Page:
Book Review: The History of Christian Thought

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Hill, Jonathan.  The History of Christian Thought. Downers Grove, Il: InterVarsity Press.  2003.

This book is a survey of Christian Thought, but more of Christian thinkers.  It is a history of the important theologians and writers who influenced Christianity, from the early Greek fathers to the end of the 20th Century(although it covers up to the late 20th C, it doesn't cover many specific thinkers past the 1970s).  Interspersed are short essays on the larger philosophical and political movements of the time, to provide a context for the religious thinking.

Despite, or perhaps because of the publisher, there is not much really said about the modern fundamentalist evangelical movement, but the coverage of the early fathers is quite good, explaining some of the earliest stages of the evolution of doctrine like the trinity.  One thing I am not able to judge is whether any important people were omitted, but it seems all the names I recognize were included.

One critical flaw in the book is a failure of editing.  There are multiple errors I caught in the text, including a paragraph that was printed twice, on pp. 102-103.  There is a more underlying flaw, and that is the way the sections on schools of philosophy, cities or other background information.  These are inset at gray boxes, which is a fine way to separate them from the text, but are simply dropped in the text, sometimes interrupting a sentence for 2 entire pages.  It is quite distracting, you either interrupt the topic at hand, or jump ahead and then jump back, neither being quite satisfactory.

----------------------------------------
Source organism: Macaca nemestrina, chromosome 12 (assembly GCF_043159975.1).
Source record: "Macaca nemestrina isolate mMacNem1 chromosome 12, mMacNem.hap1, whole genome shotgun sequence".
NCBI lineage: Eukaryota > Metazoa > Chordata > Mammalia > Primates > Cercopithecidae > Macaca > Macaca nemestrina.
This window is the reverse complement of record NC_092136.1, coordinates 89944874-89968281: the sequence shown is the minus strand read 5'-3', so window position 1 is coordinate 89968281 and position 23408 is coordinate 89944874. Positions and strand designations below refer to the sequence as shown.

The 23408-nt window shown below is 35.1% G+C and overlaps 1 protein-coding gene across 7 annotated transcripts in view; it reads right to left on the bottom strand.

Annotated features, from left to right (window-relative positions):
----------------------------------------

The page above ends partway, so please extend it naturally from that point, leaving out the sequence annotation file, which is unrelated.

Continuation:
Though the book is not footnoted at all, there is a good "further readings" section at the end, with both general purpose titles and more specific titles by category.  There is also a short glossary and an index, though a short cross reference of thinker to timeperiod would have been nice.

All told a good introduction to the foundational theologians of Christianity and though it doesn't quite delve into the current generation of thinkers, it provides a basis for understanding the evolution of Christianity that led to them.  A second edition, with some of the editorial issues remedied would be quite an excellent book


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This page contains a single entry by Aaron Macks published on August 29, 2010 3:56 PM.

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